Skip to comments.MILITARY UPDATE: AAFES Chief: Let 22 million vets shop exchanges online
Posted on 06/07/2014 3:04:20 PM PDT by SandRat
Defense officials are weighing a proposal from the director of the Army and Air Force Exchange Service (AAFES) to allow the nations 22 million honorably discharged veterans, and perhaps an equal number of their family members, to shop online for military exchange products and discounts.
Shoppers who use the AAFES website enjoy savings of up to 25 percent on many brand name products. They also avoid state and local sale taxes on their purchases just like on-base shoppers do.
By providing online discounts to millions of deserving veterans and families, said Thomas C. Shull, chief executive officer of AAFES, the exchange services would see overall profits soar while protecting the benefit in tough budget times and ensuring that quality-of-life programs for military families continue to be funded by exchange profits or dividends.
Shull pitched his idea in a May 8 memorandum to the under secretary of defense for personnel and readiness, with review and comment also sought from top manpower officials in the Army, Navy and Air Force. A spokeswoman for Acting Under Secretary Jessica L. Garfola Wright said the proposal is undergoing staffing and no decisions have been made.
Allowing veterans access to online exchange shopping, Shull assured officials in his memo, will not adversely affect the benefit to currently serving and retiree personnel in any way. Indeed, he added, it will enhance the benefit by increasing profits and, therefore, increasing dividends to support the services Morale, Welfare and Recreation funding accounts.
Preserving the shopping benefit is in the best interest of the entire military community, Shull added. Then he summarized why its in jeopardy, citing announced and planned troop drawdowns, large cuts to the DOD budget for Morale, Welfare and Recreation activities, and fewer personnel and families living on the installation, all of which are leading to a greatly reduced customer base and decreased earnings/dividends.
In a phone interview Tuesday from AAFES headquarters in Dallas, Shull, a West Point graduate and retired reserve major, said his online proposal is a win-win-win idea. It would help veterans, help exchanges and help to protect force readiness and resiliency by ensuring that exchange profits can sustain on-base quality of life programs.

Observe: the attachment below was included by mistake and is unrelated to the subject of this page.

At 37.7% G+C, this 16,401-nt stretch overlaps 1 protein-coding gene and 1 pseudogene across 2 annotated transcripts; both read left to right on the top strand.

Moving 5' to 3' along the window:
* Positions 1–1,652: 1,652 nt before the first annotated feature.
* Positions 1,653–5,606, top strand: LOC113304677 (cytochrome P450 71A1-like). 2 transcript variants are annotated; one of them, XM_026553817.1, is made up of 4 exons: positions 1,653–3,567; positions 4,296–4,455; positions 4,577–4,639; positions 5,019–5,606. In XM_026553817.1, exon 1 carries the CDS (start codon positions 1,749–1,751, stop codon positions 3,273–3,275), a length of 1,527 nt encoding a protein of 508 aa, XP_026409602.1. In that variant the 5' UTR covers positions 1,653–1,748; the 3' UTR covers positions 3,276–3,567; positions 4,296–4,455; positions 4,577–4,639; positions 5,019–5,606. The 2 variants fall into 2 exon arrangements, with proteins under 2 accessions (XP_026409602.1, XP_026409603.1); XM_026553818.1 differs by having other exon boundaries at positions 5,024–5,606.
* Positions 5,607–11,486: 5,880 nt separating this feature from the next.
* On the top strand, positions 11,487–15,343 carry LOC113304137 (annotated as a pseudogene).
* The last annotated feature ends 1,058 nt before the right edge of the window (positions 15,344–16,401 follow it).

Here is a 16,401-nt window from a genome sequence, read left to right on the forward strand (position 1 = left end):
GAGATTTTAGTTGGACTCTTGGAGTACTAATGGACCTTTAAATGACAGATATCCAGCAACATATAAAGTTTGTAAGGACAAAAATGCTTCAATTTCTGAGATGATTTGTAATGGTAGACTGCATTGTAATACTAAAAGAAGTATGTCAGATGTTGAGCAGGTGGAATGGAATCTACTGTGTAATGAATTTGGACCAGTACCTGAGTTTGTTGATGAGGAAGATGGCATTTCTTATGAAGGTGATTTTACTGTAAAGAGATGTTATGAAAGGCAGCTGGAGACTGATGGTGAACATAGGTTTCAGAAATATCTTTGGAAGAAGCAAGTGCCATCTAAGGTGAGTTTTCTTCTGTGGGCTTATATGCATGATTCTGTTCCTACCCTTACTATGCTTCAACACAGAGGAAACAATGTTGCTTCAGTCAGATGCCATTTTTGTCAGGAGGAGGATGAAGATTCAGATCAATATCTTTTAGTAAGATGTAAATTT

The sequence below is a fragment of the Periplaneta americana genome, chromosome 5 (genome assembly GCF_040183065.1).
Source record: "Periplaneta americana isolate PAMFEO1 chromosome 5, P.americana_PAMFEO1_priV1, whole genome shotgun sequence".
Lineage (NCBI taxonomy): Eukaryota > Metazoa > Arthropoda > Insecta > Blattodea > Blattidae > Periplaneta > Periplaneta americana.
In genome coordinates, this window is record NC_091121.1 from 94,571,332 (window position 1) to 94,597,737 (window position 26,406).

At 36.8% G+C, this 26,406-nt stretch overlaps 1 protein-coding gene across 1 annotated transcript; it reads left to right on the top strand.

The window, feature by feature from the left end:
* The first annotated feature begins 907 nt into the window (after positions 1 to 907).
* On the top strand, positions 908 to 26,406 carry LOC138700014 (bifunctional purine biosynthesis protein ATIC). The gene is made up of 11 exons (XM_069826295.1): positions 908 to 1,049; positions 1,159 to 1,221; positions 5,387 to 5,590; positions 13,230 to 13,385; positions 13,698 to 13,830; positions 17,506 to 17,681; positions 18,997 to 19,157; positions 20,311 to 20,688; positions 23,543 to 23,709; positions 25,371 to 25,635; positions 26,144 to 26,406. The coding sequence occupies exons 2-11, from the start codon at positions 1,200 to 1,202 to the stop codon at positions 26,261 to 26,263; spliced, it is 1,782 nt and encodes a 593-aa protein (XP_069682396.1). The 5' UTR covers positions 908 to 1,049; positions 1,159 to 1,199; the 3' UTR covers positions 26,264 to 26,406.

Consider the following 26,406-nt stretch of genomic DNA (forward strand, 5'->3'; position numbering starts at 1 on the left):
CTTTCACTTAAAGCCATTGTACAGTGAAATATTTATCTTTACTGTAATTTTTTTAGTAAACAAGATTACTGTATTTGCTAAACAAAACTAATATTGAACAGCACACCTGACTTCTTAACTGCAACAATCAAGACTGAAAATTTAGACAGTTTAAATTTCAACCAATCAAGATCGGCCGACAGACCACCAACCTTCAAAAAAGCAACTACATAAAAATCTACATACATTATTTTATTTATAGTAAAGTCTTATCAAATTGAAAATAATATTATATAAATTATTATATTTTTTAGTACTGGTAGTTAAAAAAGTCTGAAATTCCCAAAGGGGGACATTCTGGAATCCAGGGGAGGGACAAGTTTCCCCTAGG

AAFES is the largest of three exchange services. Defense officials might reject Shulls plan unless all three support it. Marine Corps Exchange officials are said to be in favor, though this could not be confirmed by deadline by phone call or emails to a Marine Corps Exchange spokesman.
Kathleen Martin, spokeswoman for the Navy Exchange Service Command, said with the proposal under review it would be premature for us to comment at this time. We will certainly evaluate and respond to any proposals or initiatives presented to us by the (Department of Navy or Department of Defense) leadership.
Navy officials, a source said, have raised concerns about the added cost of verifying veterans status for millions of potential shoppers, and whether allowing online shopping would lead, over time, to pressure that millions of veterans deserve full access to on-base stores.
A total of 12 million active duty and reserve component members, retirees, dependents and survivors are now eligible to shop at military exchanges. Shull envisions that pool expanded for online shopping to 44 million including honorably discharged veterans and dependents. He projects online sales would climb from $200 million a year to $1 billion.
Unlimited exchange privileges are available now only to veterans who are military retirees or 100-percent disabled or hospitalized on base. To expand shopper eligibility requires only a change in defense policy, not law.
Whether Shulls plan is approved or not, AAFES will broaden its selection of goods sold online by years end from 20 percent of items now stocked in larger exchange stores to 50 percent. AAFES also is conducting a major overhaul of its online shopping experience by partnering with outside retail experts to speed ordering and shipping, and to expand call centers. Online shoppers will see vast improvements by Labor Day, Shull said.
He first thought of giving more veterans access to online shopping a year ago, Shull said, in considering the extraordinary pace of operations from recent wars with many members deploying four or five times to Iraq and Afghanistan. This left service members at greater risk but also their families, given high divorce rates and other consequences, Shull said.